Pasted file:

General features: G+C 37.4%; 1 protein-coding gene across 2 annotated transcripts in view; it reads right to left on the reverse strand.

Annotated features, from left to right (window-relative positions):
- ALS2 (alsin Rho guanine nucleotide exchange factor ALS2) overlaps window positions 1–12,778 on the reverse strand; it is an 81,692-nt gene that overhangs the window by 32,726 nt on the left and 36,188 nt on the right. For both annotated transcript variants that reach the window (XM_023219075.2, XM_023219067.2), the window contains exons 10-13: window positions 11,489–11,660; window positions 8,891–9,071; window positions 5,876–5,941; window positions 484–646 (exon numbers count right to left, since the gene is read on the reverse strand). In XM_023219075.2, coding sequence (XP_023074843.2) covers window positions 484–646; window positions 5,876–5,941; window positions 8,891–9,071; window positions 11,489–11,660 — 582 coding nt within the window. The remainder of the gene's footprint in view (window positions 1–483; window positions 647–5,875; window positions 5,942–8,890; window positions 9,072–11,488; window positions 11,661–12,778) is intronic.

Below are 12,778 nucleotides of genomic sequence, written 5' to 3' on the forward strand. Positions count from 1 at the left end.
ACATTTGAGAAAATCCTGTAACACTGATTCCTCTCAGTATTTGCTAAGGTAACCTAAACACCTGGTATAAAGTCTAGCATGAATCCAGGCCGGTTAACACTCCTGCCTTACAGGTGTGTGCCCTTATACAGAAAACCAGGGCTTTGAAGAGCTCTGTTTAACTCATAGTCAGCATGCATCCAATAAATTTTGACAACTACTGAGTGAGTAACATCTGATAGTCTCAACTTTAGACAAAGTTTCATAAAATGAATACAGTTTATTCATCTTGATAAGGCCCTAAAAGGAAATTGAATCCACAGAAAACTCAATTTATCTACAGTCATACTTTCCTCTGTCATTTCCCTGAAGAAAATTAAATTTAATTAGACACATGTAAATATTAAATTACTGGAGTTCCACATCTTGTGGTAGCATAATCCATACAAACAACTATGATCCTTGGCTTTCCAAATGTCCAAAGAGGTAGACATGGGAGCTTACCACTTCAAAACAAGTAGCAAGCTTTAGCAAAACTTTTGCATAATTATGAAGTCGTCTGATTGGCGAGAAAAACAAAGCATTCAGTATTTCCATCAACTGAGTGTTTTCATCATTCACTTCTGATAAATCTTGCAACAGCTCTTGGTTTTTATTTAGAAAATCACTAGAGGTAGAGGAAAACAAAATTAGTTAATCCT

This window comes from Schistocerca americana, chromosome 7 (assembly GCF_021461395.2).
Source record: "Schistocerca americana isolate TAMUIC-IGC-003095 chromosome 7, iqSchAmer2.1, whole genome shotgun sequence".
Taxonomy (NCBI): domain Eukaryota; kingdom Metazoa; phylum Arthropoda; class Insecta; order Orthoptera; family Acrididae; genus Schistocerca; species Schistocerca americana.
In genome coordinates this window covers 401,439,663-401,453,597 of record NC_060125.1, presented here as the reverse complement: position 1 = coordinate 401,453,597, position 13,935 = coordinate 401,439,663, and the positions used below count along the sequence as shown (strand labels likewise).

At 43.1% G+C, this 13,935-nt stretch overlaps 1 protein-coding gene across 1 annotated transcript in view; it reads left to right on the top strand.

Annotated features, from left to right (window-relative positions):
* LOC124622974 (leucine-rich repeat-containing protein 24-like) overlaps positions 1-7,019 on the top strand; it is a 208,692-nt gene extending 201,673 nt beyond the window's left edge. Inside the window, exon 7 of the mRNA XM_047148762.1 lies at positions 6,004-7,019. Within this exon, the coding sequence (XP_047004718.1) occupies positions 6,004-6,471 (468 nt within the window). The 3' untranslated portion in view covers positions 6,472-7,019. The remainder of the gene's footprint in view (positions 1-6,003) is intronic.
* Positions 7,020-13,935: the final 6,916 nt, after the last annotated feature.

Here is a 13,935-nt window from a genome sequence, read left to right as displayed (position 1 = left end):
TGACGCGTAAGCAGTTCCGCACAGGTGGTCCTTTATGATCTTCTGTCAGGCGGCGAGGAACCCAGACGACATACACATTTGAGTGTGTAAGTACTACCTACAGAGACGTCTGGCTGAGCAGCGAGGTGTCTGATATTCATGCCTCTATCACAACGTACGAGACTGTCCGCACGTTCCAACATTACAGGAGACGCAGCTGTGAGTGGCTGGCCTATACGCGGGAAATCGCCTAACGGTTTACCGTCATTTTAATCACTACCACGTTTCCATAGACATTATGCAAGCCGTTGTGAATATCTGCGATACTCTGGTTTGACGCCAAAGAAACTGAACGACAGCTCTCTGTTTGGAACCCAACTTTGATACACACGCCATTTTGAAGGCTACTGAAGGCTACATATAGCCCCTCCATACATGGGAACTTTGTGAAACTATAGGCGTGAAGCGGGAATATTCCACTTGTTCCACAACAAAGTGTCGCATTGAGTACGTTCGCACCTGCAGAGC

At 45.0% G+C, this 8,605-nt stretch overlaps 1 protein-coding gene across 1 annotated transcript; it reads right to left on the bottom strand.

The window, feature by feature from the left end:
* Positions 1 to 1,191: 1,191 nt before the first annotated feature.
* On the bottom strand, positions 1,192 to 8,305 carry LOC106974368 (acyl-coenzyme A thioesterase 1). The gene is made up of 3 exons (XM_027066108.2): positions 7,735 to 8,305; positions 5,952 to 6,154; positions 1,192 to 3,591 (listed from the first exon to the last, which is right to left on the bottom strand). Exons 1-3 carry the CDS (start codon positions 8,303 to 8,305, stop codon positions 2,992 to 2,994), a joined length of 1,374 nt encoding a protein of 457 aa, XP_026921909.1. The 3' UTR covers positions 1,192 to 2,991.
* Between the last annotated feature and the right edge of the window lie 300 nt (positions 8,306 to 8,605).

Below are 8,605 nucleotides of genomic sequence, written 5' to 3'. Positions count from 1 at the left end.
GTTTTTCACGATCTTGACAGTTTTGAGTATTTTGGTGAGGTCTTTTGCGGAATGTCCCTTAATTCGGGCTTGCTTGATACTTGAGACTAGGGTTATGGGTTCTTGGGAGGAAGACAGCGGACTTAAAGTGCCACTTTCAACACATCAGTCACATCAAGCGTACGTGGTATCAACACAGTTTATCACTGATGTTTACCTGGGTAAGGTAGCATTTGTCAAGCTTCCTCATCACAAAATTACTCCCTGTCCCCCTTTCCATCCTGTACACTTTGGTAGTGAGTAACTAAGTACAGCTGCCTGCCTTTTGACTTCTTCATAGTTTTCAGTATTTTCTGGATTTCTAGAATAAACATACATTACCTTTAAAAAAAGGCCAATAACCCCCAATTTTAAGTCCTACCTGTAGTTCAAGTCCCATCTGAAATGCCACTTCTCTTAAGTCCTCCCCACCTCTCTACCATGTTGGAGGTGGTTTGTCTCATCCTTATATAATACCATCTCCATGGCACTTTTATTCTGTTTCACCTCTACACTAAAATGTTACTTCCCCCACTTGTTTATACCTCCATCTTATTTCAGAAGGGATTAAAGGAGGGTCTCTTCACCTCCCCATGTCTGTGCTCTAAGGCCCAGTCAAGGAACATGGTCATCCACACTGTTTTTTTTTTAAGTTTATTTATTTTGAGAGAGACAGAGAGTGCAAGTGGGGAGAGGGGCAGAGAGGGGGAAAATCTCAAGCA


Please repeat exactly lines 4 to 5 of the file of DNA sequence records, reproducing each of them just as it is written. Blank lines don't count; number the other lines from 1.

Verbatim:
Below are 12,778 nucleotides of genomic sequence, written 5' to 3' on the forward strand. Positions count from 1 at the left end.
ACATTTGAGAAAATCCTGTAACACTGATTCCTCTCAGTATTTGCTAAGGTAACCTAAACACCTGGTATAAAGTCTAGCATGAATCCAGGCCGGTTAACACTCCTGCCTTACAGGTGTGTGCCCTTATACAGAAAACCAGGGCTTTGAAGAGCTCTGTTTAACTCATAGTCAGCATGCATCCAATAAATTTTGACAACTACTGAGTGAGTAACATCTGATAGTCTCAACTTTAGACAAAGTTTCATAAAATGAATACAGTTTATTCATCTTGATAAGGCCCTAAAAGGAAATTGAATCCACAGAAAACTCAATTTATCTACAGTCATACTTTCCTCTGTCATTTCCCTGAAGAAAATTAAATTTAATTAGACACATGTAAATATTAAATTACTGGAGTTCCACATCTTGTGGTAGCATAATCCATACAAACAACTATGATCCTTGGCTTTCCAAATGTCCAAAGAGGTAGACATGGGAGCTTACCACTTCAAAACAAGTAGCAAGCTTTAGCAAAACTTTTGCATAATTATGAAGTCGTCTGATTGGCGAGAAAAACAAAGCATTCAGTATTTCCATCAACTGAGTGTTTTCATCATTCACTTCTGATAAATCTTGCAACAGCTCTTGGTTTTTATTTAGAAAATCACTAGAGGTAGAGGAAAACAAAATTAGTTAATCCT